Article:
3. The Court next looked at the Medicaid expansion provision of the ACA, which requires state programs to expand Medicaid coverage to adults with incomes up to 133% of the federal poverty level by 2014. While the federal government will pay for this expansion through 2016, its contribution will gradually decrease thereafter. The ACA authorizes the federal government to withhold a state’s existing Medicaid funding¾which could amount to a substantial percentage of a state’s overall budget¾if that state refuses to comply with the expansion. The Court held that this stipulation violates the Constitution because it is like holding “a gun to the head” of the states. Chief Justice Roberts said, “Congress may use its spending power to create incentives for States to act in accordance with federal policies. But when ‘pressure turns into compulsion,’ the legislation runs contrary to our system of federalism.” Thus, the Court’s decision gives states the option of rejecting the expansion without losing existing Medicaid funding.
4. Finally, the Supreme Court had to determine whether its invalidation of the Medicaid expansion provision was severable from the remaining portions of the ACA, or whether the entire law is tainted by its holding. The Court determined that it was severable, stating that “…we do not believe Congress would have wanted the whole Act to fall, simply because some [states] may choose not to participate.”
Here is a brief look at some of the decision’s impacts:
Impact on States. The Court’s holding shifts the attention to the decisions of state governments, particularly whether they will opt to expand Medicaid under the ACA. Although the heavy initial federal subsidization of the expansion is persuasive, states also have to consider the additional costs associated with administering a larger Medicaid program. By 2020, federal subsidization of Medicaid expansion will level off at 90%, with states responsible for the remaining 10%. A few states, including Texas and Florida, have publicly announced their intent not to expand their respective Medicaid programs.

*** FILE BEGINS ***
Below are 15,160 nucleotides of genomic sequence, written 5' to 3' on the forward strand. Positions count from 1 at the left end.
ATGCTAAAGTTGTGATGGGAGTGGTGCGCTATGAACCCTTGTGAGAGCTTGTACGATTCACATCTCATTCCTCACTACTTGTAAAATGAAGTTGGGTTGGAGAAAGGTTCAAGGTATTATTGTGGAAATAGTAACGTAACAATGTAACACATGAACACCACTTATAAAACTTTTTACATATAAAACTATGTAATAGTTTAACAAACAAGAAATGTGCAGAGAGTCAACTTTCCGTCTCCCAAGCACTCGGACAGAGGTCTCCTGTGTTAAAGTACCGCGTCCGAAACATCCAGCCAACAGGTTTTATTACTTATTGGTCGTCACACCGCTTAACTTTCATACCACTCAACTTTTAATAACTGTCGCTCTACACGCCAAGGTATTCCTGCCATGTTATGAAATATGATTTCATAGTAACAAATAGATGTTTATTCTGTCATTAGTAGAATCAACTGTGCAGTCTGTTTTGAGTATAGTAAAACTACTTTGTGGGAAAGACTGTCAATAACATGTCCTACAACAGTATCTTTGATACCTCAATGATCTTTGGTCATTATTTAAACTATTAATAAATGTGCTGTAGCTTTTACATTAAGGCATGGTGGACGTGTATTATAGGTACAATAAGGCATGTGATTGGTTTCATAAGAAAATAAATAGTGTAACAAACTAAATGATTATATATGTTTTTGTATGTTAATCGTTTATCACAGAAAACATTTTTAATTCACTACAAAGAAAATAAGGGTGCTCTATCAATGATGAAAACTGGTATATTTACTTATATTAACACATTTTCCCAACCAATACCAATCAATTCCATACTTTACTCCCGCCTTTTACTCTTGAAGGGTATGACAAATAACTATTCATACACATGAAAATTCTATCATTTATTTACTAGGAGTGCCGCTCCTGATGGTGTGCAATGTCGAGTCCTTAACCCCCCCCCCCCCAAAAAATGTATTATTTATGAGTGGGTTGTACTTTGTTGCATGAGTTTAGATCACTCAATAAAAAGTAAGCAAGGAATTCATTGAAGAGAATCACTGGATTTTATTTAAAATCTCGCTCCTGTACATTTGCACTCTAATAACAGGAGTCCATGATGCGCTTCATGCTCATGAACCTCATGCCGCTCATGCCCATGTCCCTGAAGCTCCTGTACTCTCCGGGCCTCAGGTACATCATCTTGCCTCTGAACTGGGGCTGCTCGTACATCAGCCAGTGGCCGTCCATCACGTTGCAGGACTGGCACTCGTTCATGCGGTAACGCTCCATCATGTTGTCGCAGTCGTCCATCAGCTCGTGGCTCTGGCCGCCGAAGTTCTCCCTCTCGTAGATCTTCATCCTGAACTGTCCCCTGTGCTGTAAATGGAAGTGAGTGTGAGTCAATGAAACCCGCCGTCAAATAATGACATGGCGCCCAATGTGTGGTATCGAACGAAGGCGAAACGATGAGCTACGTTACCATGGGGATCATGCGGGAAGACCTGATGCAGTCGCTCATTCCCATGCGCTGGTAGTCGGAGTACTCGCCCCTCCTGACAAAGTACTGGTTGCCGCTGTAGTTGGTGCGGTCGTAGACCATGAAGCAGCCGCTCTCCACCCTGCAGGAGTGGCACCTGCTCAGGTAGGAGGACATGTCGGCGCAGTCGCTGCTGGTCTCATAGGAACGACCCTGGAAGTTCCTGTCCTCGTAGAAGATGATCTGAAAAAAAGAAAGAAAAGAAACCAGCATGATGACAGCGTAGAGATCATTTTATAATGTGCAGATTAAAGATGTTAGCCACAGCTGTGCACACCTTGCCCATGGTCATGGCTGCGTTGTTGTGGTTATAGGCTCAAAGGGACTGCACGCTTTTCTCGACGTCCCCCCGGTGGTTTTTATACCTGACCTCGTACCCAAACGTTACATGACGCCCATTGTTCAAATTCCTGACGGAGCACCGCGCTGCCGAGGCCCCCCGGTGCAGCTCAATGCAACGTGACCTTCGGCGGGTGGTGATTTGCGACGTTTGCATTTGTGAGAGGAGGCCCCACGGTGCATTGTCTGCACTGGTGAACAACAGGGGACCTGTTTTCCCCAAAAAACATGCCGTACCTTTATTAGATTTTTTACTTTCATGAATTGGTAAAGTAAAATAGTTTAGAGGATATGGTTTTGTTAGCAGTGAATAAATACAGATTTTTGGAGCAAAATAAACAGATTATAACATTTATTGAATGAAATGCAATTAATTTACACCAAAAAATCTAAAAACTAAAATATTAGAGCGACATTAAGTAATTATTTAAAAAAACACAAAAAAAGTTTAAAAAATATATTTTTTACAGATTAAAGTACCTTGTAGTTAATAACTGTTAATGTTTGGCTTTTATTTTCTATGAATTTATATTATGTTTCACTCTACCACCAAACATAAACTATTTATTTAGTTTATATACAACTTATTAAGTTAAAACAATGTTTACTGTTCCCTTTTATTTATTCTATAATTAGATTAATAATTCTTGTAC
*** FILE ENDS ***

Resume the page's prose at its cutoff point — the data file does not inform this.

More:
States must also focus on whether to establish Health Insurance Exchanges by January 1, 2013. The Exchanges, which can be created independently or in partnership with the federal government, are essentially competitive insurance marketplaces that allow individuals and small businesses to choose among various competing private health insurance plans. Because many states have suspended their implementation efforts pending the outcome of this case, they are not yet ready to run their own Exchanges and will probably have to rely upon a federally-established Exchange to serve their citizens. West Virginia has enacted legislation authorizing the creation of its own Exchange, and has received two federal grants totaling over $10 million to aid in its establishment. To date, the West Virginia Health Benefit Exchange, as it is known, remains largely in the planning and development phase. It will have to ramp-up its development efforts in order to meet the 2013 deadline.
States need to be aware of how their Health Insurance Exchanges will interact with the expansion of Medicaid. If a state opts out of the Medicaid expansion, some of its citizens might be too poor to receive Exchange subsidies and not poor enough to qualify for Medicaid, creating a coverage gap in the population.